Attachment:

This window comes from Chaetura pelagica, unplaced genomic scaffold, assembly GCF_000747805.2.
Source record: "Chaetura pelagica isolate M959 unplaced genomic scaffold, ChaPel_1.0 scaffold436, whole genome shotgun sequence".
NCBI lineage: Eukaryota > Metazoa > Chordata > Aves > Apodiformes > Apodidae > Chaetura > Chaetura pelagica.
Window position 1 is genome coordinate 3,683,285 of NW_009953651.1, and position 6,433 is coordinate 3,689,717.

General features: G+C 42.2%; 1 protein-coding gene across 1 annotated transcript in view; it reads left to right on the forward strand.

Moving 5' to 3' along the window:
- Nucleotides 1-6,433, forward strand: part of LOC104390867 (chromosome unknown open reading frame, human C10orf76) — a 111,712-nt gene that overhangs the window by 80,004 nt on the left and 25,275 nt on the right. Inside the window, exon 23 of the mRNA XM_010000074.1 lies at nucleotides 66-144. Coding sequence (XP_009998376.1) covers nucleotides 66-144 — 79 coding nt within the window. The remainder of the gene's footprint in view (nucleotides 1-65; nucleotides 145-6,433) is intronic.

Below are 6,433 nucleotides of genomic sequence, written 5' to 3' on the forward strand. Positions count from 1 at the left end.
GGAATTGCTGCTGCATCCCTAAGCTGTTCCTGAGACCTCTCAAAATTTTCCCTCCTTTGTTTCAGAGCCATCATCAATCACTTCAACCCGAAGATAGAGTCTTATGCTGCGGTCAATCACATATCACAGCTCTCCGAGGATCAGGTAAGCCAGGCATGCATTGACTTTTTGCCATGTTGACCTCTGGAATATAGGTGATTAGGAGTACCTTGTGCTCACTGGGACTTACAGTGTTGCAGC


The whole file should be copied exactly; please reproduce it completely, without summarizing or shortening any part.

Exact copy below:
This window comes from Chaetura pelagica, unplaced genomic scaffold, assembly GCF_000747805.2.
Source record: "Chaetura pelagica isolate M959 unplaced genomic scaffold, ChaPel_1.0 scaffold436, whole genome shotgun sequence".
NCBI lineage: Eukaryota > Metazoa > Chordata > Aves > Apodiformes > Apodidae > Chaetura > Chaetura pelagica.
Window position 1 is genome coordinate 3,683,285 of NW_009953651.1, and position 6,433 is coordinate 3,689,717.

General features: G+C 42.2%; 1 protein-coding gene across 1 annotated transcript in view; it reads left to right on the forward strand.

Moving 5' to 3' along the window:
- Nucleotides 1-6,433, forward strand: part of LOC104390867 (chromosome unknown open reading frame, human C10orf76) — a 111,712-nt gene that overhangs the window by 80,004 nt on the left and 25,275 nt on the right. Inside the window, exon 23 of the mRNA XM_010000074.1 lies at nucleotides 66-144. Coding sequence (XP_009998376.1) covers nucleotides 66-144 — 79 coding nt within the window. The remainder of the gene's footprint in view (nucleotides 1-65; nucleotides 145-6,433) is intronic.

Below are 6,433 nucleotides of genomic sequence, written 5' to 3' on the forward strand. Positions count from 1 at the left end.
GGAATTGCTGCTGCATCCCTAAGCTGTTCCTGAGACCTCTCAAAATTTTCCCTCCTTTGTTTCAGAGCCATCATCAATCACTTCAACCCGAAGATAGAGTCTTATGCTGCGGTCAATCACATATCACAGCTCTCCGAGGATCAGGTAAGCCAGGCATGCATTGACTTTTTGCCATGTTGACCTCTGGAATATAGGTGATTAGGAGTACCTTGTGCTCACTGGGACTTACAGTGTTGCAGC